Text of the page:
Chris Stewart makes and performs synthy anthems under the moniker Black Marble. He composed and shot the cover for this issue.
Samuel Nigrosh is a Chicago-based illustrator who publishes books and comix under the name Trash City. He made the illustrations for this issue.
There's a live video of Aldous Harding performing single "Horizon" at Auckland, NZ's Whammy Bar rock club in 2016. She fidgets and sways on the foreground, pulling at her lip and nursing a menacing stare, delivering lines like "I broke my neck dancing to the edge of the world" with blood-curdling articulation. The performance is downright terrifying in a sort of Lynchian way, the emotion palpable without any context. "That was the gnarliest version," she recounts of the performance. "I'd drunk five cans of Red Bull."
Party, Aldous Harding's 4AD debut, is a meditation of sorts: on love, loss, pain and recreation. The narrative follows a progression that feels kind of akin to molting, with her and the listener emerging after the closing track, "Swell Does The Skull," with new skin—raw and pink with change. Following many festival appearances and a national tour with Deerhunter, American audiences are just getting hip to the New Zealand songwriter—just in time for her to be working on new music, which she says she's been playing at shows lately.
Moor Mother and Eartheater like to keep busy. Moor Mother, whose debut album Fetish Bones came out in 2016, has been touring the globe with her noisey protest music, publishing and lecturing about Afrofuturist and diasporic thought, and organizing events at Community Futures Lab, a Philadelphia multimedia arts and education space she founded with her partner Rasheedah Phillips, the other half of her Black Quantum Futurism collective. Eartheater, real name Alexandra Drewchin, released two acclaimed albums in 2015—Metalepsis and RIP Chrysalis—and has another full-length on the way, all while working as a visual and performance artist, and frequenting local creative hubs like Otion Front Studio in Brooklyn and Outpost Artists Resources in Queens. Both artists contributed to Show Me the Body’s recent CORPUS I mixtape, a collaborative release that aligns with their shared penchants for community-building and genre-bending.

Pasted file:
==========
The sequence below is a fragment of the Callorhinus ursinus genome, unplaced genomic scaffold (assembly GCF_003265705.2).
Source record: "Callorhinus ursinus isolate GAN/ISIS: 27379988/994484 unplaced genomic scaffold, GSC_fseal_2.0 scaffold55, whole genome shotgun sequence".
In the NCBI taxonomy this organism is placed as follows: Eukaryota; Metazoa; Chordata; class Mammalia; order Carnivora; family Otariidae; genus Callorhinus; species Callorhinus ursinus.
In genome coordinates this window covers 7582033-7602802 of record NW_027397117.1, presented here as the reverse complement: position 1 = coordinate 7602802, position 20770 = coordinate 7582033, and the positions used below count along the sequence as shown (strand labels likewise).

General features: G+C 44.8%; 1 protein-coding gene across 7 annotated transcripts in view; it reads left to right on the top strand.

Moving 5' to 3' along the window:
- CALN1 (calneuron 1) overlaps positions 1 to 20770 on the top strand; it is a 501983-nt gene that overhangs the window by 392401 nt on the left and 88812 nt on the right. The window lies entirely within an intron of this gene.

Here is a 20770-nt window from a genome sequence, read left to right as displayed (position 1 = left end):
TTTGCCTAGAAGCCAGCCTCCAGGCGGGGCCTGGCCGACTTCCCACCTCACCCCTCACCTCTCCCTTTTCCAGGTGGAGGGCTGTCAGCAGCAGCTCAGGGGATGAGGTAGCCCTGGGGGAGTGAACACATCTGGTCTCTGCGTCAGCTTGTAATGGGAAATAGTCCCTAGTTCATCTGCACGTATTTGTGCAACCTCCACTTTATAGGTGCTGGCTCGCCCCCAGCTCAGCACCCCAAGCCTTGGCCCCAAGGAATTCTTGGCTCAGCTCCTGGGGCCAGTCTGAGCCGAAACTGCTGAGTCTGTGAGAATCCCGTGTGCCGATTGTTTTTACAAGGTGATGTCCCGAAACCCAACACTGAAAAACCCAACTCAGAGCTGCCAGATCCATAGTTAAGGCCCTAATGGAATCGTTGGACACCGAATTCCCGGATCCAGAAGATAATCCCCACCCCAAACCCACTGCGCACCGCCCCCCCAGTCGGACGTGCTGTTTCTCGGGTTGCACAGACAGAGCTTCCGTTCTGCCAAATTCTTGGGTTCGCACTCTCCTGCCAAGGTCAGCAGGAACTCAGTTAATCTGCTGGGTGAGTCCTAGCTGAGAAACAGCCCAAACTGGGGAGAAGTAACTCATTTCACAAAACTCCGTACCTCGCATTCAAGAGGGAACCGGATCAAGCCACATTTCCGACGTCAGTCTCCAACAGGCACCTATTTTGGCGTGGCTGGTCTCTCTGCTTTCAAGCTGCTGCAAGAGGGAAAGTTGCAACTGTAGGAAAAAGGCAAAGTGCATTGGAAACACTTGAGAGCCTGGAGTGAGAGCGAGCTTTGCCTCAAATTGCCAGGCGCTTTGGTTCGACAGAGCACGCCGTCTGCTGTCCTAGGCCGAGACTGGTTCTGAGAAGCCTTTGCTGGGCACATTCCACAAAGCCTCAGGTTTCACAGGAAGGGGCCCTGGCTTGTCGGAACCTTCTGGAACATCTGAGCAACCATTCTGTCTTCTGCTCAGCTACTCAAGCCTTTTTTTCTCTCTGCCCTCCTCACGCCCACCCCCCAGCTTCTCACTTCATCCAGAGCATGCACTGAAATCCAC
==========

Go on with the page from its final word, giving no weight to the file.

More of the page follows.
In the following conversation, Moor Mother and Eartheater discuss their tireless work ethic, the artistic scenes around them, and the challenges of being a woman in music.
Prickly and polyrhythmic, Palm's "Shadow Expert" bristles and clangs. On the second track off their eponymous EP and upcoming Carpark debut, the Philadelphia-based four piece tumble even deeper into their bizarro corner of mathy art rock. Its ersatz drum patterns and guitar spikes interlocked in an unstable, impossibly complex lattice, the song seems buoyed only by Eve Albert's airy vocals. It's sharply effervescent and charmingly evanescent.
Before the band's June 23 release show with Palberta, Palm shared an expansive playlist with personal commentary for each track. Parse Palm's vast range of inspiration, from DJ Rashad to Broadcast, below a stream of "Shadow Expert."